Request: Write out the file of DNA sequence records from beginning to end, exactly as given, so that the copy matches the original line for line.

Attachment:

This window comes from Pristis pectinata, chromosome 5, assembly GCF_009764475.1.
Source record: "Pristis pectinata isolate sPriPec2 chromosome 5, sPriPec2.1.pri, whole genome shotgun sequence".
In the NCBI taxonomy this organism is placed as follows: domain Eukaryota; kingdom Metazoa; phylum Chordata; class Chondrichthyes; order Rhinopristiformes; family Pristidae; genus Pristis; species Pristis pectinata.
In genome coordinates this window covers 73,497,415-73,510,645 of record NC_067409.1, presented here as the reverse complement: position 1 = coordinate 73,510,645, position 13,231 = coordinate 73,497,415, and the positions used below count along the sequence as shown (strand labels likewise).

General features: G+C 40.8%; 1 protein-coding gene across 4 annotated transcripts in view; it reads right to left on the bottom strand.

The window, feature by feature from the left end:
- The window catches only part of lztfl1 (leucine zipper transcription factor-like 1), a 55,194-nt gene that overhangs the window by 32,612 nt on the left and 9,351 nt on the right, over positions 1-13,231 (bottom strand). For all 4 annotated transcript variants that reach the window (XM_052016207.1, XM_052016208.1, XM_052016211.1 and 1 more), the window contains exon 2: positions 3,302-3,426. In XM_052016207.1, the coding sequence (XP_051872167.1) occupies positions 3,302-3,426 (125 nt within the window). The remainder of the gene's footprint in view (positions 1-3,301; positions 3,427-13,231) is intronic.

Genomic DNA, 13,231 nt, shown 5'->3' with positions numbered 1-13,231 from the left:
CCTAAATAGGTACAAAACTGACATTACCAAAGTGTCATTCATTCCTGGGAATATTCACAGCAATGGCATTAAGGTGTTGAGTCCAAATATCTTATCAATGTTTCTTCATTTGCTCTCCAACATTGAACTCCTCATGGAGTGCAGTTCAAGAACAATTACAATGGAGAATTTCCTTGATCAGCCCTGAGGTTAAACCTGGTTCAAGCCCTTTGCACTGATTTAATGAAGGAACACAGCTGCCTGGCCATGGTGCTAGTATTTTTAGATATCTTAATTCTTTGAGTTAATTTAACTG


This window comes from Pristis pectinata, chromosome 5, assembly GCF_009764475.1.
Source record: "Pristis pectinata isolate sPriPec2 chromosome 5, sPriPec2.1.pri, whole genome shotgun sequence".
In the NCBI taxonomy this organism is placed as follows: domain Eukaryota; kingdom Metazoa; phylum Chordata; class Chondrichthyes; order Rhinopristiformes; family Pristidae; genus Pristis; species Pristis pectinata.
In genome coordinates this window covers 73,497,415-73,510,645 of record NC_067409.1, presented here as the reverse complement: position 1 = coordinate 73,510,645, position 13,231 = coordinate 73,497,415, and the positions used below count along the sequence as shown (strand labels likewise).

General features: G+C 40.8%; 1 protein-coding gene across 4 annotated transcripts in view; it reads right to left on the bottom strand.

The window, feature by feature from the left end:
- The window catches only part of lztfl1 (leucine zipper transcription factor-like 1), a 55,194-nt gene that overhangs the window by 32,612 nt on the left and 9,351 nt on the right, over positions 1-13,231 (bottom strand). For all 4 annotated transcript variants that reach the window (XM_052016207.1, XM_052016208.1, XM_052016211.1 and 1 more), the window contains exon 2: positions 3,302-3,426. In XM_052016207.1, the coding sequence (XP_051872167.1) occupies positions 3,302-3,426 (125 nt within the window). The remainder of the gene's footprint in view (positions 1-3,301; positions 3,427-13,231) is intronic.

Genomic DNA, 13,231 nt, shown 5'->3' with positions numbered 1-13,231 from the left:
CCTAAATAGGTACAAAACTGACATTACCAAAGTGTCATTCATTCCTGGGAATATTCACAGCAATGGCATTAAGGTGTTGAGTCCAAATATCTTATCAATGTTTCTTCATTTGCTCTCCAACATTGAACTCCTCATGGAGTGCAGTTCAAGAACAATTACAATGGAGAATTTCCTTGATCAGCCCTGAGGTTAAACCTGGTTCAAGCCCTTTGCACTGATTTAATGAAGGAACACAGCTGCCTGGCCATGGTGCTAGTATTTTTAGATATCTTAATTCTTTGAGTTAATTTAACTG